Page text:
The advantages of monetary stakes compared to other types of experimental rewards are nowadays broadly accepted (see Camerer & Hogarth 1999 and Read 2005, for meaningful discussions). Real monetary incentives are of course costly to implement but there are ways in which one can get a good cost-benefit balance, for instance, through the use of probabilistic rewards (e.g. Exadaktylos et al. 2013). In addition, technology makes it now possible to pay participants using mobile phone apps that protect personal data, which further simplifies the procedure. Another important feature of the economic games used in Behavioral Economics is their simplicity, which allows workers to answer in any place at any moment without creating much noise, contrary to many psychometric tests that need a tightly controlled environment.
Furthermore, not only the environment is important. People can lie when answering a questionnaire and even if they don’t want to lie, they can’t be conscious about their feelings. However, in an economic game with real implications from the financial point of view, making a choice, which is not the preferred one, entails monetary and/or utility losses. Although this method cannot completely avoid lies (or desirable responding), it makes lying costlier, thus revealing values closer to the true preferences. In fact, since Behavioral Economics measures are based on the direct observation of people’s behavior in real decisions, these measures are often used to validate survey questions: if responses to a survey question predict behavior in an economic game, this “certifies” the validity of the survey question (see for instance Falk et al. 2016). In sum, the mapping between the measure and the behavior is direct rather than indirect.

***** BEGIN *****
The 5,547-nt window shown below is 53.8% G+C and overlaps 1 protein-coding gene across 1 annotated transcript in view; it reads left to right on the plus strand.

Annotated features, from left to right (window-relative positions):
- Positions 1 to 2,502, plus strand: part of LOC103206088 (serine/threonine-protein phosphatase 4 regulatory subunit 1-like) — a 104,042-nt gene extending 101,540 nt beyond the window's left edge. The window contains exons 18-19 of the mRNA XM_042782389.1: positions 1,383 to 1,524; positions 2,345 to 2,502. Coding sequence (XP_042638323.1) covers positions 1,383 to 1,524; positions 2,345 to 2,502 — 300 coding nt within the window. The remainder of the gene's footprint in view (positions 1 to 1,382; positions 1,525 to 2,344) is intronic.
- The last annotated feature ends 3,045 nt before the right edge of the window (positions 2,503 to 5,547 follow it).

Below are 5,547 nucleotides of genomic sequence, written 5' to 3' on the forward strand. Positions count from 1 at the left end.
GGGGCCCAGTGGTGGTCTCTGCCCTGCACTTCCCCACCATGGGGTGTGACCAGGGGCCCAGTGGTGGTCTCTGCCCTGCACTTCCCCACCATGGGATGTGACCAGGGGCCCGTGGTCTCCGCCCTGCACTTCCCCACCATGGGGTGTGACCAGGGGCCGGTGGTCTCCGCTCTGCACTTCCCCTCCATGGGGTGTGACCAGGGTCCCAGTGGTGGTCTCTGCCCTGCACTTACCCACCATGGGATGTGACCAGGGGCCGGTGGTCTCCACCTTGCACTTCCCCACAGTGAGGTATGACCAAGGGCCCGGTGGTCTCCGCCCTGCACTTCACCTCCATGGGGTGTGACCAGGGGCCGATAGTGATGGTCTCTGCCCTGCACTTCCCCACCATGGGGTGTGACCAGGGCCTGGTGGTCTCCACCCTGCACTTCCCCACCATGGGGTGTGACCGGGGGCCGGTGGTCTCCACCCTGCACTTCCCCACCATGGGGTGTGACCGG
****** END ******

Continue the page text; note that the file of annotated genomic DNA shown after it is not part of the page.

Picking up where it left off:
Whether introverts or extroverts are better in negotiations represents a long-lasting debate within Personality and Social Psychology (Cain 2013). Psychological personality tests can explore how introvert or extrovert a worker is and this information can be used to indirectly infer who are the workers with greater bargaining power, depending on the particular context.
From the point of view of Behavioral Economics, however, we do not test whether a worker is more or less introverted. What we do is to directly measure his/her negotiation capacity in a decision-making task where choices have direct economic consequences for the decision maker as well as for other bargaining parties. We believe that this is the most efficient way to predict the future behavior of a worker in his/her day-to-day life in the company.
Cain, S. (2013). Quiet: The power of introverts in a world that can’t stop talking. Broadway Books. Camerer, C. F., & Hogarth, R. M. (1999). The effects of financial incentives in experiments: a review and capital-labor-production framework. Journal of Risk & Uncertainty, 19(1), 7-42. Exadaktylos, F., Espín, A. M., & Brañas-Garza, P. (2013). Experimental subjects are not different. Scientific Reports, 3, 1213. Falk, A., Becker, A., Dohmen, T., Huffman, D. B., & Sunde, U. (2016). The Preference Survey Module: A Validated Instrument for Measuring Risk, Time, and Social Preferences. IZA Discussion Papers No. 9674. Read, D. (2005). Monetary incentives, what are they good for? Journal of Economic Methodology 12(2), 265–276.